Unsurprisingly, there are very few wheelwrights still operating in Australia – making the job of the wheelwrights at Sovereign Hill an important one.
Step inside the wheelwrights and coachbuilding factory at Sovereign Hill today and you can see for yourselves the special skills required to build and repair horse carriages.
A recreation of the original W. Proctor Coachbuilder and Wheelwrights factory, which operated on the Ballarat goldfields, Sovereign Hill’s factory houses original machinery which is used during live demonstrations.
The demonstrations, which take place twice a day, draw a crowd fascinated by the skilled craftsmanship used in everything from wheel-making to timber-bending – a part of the job the wheelwrights enjoy so much.
“A lot of people don’t realise that the carriages at Sovereign Hill are actually made here and that we look after them, so there’s a huge satisfaction with sharing and showing our work with our audiences,” Mr Dando said.
“They [the team] enjoy their public demonstrations where people watch them practicing their craft, like timber bending and hot tiring, which isn’t practiced in many other places.
“There’s also a great deal of responsibility that the team feels in ensuring that the information that they’re sharing is accurate. A major responsibility of the wheelwright team is to pass on their knowledge as much as they can, whether it be through demonstrations, workshops and training emerging wheelwrights.”
For Mr Dando, the training and mentoring of apprentice wheelwrights means the next generation is supported to continue the unique trade long into the future.
“Safeguarding the knowledge of these rare arts, crafts and trades is a vital part of our national heritage.”
One of the most important people on the goldfields were blacksmiths.
Their ability to work and shape metal meant they were rarely short of money or work. Whether you needed your mining tools sharpened, or crockery for your kitchen, it was the blacksmith you went to.
By 1857, there were at least 25 blacksmiths working on the Ballarat goldfields. But as mining for materials deposited by rivers gave way to deeper quartz mining, the humble blacksmith was soon replaced by industrial foundries that could churn out more powerful mining machinery.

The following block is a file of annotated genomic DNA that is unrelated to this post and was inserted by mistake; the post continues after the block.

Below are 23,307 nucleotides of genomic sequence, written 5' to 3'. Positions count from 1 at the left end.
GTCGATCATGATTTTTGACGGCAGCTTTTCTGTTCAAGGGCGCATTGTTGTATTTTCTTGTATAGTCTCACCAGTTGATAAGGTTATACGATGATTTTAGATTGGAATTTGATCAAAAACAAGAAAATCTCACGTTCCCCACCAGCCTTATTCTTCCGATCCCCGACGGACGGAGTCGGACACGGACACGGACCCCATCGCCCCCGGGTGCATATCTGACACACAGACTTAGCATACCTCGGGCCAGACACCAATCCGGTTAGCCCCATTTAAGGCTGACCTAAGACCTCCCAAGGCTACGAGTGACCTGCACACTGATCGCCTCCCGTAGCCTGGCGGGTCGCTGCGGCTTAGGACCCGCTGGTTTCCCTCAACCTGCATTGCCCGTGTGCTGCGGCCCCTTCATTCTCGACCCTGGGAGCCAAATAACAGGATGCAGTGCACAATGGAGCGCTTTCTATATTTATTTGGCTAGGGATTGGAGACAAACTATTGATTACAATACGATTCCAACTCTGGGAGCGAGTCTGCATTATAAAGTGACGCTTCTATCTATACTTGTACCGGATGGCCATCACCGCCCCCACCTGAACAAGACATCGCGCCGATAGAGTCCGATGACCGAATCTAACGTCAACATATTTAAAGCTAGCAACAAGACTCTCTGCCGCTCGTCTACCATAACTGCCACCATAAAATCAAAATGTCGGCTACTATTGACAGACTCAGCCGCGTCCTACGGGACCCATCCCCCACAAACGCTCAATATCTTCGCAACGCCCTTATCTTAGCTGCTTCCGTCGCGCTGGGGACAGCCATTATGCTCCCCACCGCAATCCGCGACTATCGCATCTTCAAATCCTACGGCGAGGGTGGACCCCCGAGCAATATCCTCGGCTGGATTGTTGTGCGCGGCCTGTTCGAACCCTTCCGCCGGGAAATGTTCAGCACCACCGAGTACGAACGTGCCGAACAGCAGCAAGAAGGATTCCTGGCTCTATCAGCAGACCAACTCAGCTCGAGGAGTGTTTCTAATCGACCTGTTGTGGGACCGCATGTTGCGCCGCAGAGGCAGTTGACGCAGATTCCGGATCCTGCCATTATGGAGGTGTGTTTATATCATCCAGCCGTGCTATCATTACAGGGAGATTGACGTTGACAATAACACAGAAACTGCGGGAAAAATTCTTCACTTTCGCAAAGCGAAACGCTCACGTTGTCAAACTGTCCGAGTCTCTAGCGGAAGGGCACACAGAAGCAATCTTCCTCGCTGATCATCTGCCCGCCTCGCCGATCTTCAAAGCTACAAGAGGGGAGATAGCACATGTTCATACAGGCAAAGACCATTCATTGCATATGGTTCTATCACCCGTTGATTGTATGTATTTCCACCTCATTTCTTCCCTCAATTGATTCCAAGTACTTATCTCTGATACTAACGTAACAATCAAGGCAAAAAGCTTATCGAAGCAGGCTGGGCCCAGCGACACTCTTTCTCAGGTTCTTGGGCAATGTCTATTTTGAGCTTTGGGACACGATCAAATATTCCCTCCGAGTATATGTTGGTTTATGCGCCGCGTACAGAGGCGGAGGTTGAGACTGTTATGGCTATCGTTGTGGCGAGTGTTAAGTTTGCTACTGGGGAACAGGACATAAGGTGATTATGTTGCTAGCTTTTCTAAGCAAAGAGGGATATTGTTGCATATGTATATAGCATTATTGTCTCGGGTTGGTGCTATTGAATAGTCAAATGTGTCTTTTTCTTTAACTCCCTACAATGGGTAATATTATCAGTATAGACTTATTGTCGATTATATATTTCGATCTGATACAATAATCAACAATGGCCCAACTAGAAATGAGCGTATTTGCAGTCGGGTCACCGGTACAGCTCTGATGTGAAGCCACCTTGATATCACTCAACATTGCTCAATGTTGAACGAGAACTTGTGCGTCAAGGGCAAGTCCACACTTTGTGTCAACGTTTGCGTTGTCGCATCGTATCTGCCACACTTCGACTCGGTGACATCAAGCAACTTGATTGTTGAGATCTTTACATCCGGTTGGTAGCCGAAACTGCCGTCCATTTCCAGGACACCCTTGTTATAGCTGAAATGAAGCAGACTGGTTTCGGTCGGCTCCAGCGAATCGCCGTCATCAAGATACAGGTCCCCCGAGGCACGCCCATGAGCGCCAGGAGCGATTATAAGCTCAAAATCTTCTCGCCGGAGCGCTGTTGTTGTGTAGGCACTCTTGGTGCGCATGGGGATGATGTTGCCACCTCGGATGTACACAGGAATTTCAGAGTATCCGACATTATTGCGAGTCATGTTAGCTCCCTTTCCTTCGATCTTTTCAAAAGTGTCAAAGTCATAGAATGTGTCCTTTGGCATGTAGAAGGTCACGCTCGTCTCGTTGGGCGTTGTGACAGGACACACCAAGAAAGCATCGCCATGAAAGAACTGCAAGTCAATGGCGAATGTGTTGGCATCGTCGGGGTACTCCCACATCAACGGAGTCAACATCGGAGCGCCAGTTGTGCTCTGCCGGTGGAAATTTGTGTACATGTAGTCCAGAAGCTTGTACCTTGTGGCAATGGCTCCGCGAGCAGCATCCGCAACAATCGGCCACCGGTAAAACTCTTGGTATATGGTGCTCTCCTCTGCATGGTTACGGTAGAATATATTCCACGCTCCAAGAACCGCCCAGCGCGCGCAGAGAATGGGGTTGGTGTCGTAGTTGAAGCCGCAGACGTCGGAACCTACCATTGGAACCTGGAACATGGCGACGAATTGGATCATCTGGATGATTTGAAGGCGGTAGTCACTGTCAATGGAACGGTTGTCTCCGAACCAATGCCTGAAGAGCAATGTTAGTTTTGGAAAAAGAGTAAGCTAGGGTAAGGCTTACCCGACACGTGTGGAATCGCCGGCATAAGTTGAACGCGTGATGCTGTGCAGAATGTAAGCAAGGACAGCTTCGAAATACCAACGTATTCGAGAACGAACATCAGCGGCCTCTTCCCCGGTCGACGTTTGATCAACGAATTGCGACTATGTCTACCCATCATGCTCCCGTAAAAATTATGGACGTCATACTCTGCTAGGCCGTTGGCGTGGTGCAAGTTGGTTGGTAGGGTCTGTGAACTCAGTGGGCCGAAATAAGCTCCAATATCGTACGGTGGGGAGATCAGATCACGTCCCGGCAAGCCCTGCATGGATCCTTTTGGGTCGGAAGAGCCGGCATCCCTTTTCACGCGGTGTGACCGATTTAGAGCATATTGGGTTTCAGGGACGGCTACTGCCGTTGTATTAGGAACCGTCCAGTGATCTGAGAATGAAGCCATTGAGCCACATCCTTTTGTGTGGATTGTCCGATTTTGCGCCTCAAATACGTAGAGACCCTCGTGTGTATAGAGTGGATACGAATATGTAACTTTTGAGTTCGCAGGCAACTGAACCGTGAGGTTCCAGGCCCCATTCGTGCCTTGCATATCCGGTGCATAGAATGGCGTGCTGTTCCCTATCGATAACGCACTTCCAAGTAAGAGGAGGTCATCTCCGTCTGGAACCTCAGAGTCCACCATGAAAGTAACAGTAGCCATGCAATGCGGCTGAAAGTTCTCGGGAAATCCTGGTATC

But despite this, the craft of blacksmithing does still exist. Continuing the trade, which has been passed down from the artisans of the goldfields, is Sovereign Hill’s team of blacksmiths.
As he hammers hot metal by hand, Sovereign Hill’s blacksmith Tim Bignell shares some his knowledge of the story of blacksmithing in Ballarat with us.
“Not everyone moved to Ballarat to look for gold, for a lot of people the gold rush provided more of a business opportunity. Quite often it’s these people who made more money than people digging for gold, and a blacksmith was one of those people.
“It’s also a lot safer than digging holes under the ground. But of course, it is hard work and you do need certain skills, there is a lot of training that goes into becoming a blacksmith.”
Crafting everything from horseshoes and cooking pots, to fire pokers and dust pans, a blacksmith heats their metal in a large furnace that can get up to 1,500 degrees Celsius.
“You don’t need a lot of equipment to get ourselves started up as blacksmiths, but one thing you certainly will need is a fire… you need that to get the steel hot before you can work with it,” Mr Bignell said.
You can watch Sovereign Hill’s talented blacksmiths in action at the G.M Dilges’ blacksmith shop, which is based on its namesake run by German immigrant Johannes Mathew Dilges and operated on Ballarat’s Main Road in the 1850s.
“People are becoming more conscientious about where their products are coming from, how they’re made and the environmental impact of disposable, mass consumption. As a result, people are drawn to artisans and craftspeople who are making handmade products which are durable and unique.”
For more information about the Rare Trades Centre visit sovereignhill.com.au/raretradescentre